Contributing to nctoolkit

We welcome contributions to nctoolkit! The following are all welcome contributions:

  • Bug reports

  • Bug fixes

  • New features

  • New documentation

  • New examples

  • New tutorials

  • New tests

Right now, nctoolkit is developed by marine scientists, and we would love to have more input from other fields. In particular, we would love to have more input from the atmospheric sciences community. If you are interested in contributing, please reach out to us!

Report bugs using Github’s issues

We track bugs using Github’s issues. If you have found a bug, please open an issue.

If you do raise an issue try to do the following:

  • Check if the issue has already been raised

  • Check if the issue has already been fixed in the latest code

  • Create a reproducible example that demonstrates the problem

  • Specify the operating system you are using and Python version

  • Specify the version of nctoolkit you are using

If you are able to fix the bug yourself, please open a pull request with the fix.

The developers will try to respond to issues as quickly as possible, but please be patient.

All contributions you make will be under the GNU General Public License v3.0

When you submit code changes, your submissions are understood to be under the same GNU General Public License v3.0. Feel free to contact the maintainers if that’s a concern.

As stated in the license, we are not liable for any damages that may arise from your use of the code. Read the full license here.

How to suggest a feature or enhancement or contribute code

Our preferred work flow for suggesting a new feature is to first either open an issue or a new discussion on Github. This allows us to discuss the feature before you spend time writing code.

Naturally, the best way to get your feature accepted is to write it yourself. When you are ready to write code, please follow the following steps:

  1. Fork the repo and create your branch from master.

  2. If you’ve added code that should be tested, add tests.

  3. If you’ve changed APIs, update the documentation.

  4. Ensure the test suite passes.

  5. Make sure your code lints.

  6. Issue that pull request!

We will try to respond to pull requests as quickly as possible, but please be patient.

A note on nctoolkit methods

In general, dataset methods do one of two things: modifying datasets or analyzing datasets. Analysis will include things such as plotting. Modifying datasets should always results in the temporary file(s) associated with the dataset being updated.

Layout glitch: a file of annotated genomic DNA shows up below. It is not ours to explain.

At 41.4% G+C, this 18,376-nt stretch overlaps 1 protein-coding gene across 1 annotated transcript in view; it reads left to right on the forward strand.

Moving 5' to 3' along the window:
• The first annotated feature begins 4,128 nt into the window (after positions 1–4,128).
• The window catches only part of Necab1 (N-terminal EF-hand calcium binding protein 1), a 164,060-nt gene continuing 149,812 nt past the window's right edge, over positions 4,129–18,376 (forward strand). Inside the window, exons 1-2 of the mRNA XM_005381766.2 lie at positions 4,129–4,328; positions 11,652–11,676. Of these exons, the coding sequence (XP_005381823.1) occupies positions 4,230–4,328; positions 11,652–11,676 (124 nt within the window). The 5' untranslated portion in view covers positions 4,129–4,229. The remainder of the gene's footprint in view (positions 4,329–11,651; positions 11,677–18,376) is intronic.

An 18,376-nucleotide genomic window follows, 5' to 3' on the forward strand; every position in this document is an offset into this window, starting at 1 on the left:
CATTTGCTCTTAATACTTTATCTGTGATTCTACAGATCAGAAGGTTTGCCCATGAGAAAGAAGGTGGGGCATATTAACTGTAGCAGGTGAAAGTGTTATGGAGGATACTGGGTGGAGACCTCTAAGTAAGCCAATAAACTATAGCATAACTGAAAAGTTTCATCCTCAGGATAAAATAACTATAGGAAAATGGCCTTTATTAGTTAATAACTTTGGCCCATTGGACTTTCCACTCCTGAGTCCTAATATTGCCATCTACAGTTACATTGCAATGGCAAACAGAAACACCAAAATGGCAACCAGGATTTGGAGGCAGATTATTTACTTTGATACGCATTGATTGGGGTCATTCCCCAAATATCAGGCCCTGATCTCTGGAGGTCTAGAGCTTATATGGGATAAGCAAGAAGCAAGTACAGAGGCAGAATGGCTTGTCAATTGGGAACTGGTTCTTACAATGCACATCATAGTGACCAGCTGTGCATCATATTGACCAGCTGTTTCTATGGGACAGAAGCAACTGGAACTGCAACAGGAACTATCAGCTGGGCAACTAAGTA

As explained in the documentation, methods should be as lazy as possible. This allows nctoolkit to chain CDO commands together and prevents unnecessary I/O. If you have a method that is not lazy, we can discuss if it can be made so.

Ideally, method code will either call CDO using the cdo_command method or use existing nctoolkit methods.

If you want to get started with the API a good place to start is the fill_na method.

def fill_na(self, n=1):
    Fill missing values with a distance-weighted average. This carries out infilling for each time step and vertical level.

    n: int
        Number of nearest neighbours to use. Defaults to 1. To

    cdo_command = f"cdo -setmisstodis,{n}"

    self.cdo_command(command=cdo_command, ensemble=False)

This method fills missing values using distance weighting. The CDO call is equivalent of the following:

$ cdo -setmisstodis,n

where n is the number of nearest neighbours to use. If the method you are considering writing can be implemented using CDO, then it is best to use CDO under the hood.

If you are unfamiliar with CDO, it is best to look through their excellent user guide.

At present, there are many methods in CDO that have yet to be implemented in nctoolkit. This includes EOFs and trend analysis. If you use CDO and nctoolkit and you feel something exists in CDO that should be in nctoolkit, reach out or open an issue.

Methods should be placed in an appropriate Python file in the nctoolkit directory. This should either be in an existing file if the method sits well alongside existing methods, or in a new file if it is a new category of methods.

Once you have added the method code, you will need to ensure it is imported. This can be done at the bottom of the nctoolkit/ file. For example, the fill method is imported as follows:

from nctoolkit.fill import fill_na

In addition to CDO, if you want to implement a method that uses NCO you can do so using the nco_command method. In effect, nctoolkit is capable of doing anything CDO or NCO can. So there are many opportunities to contribute.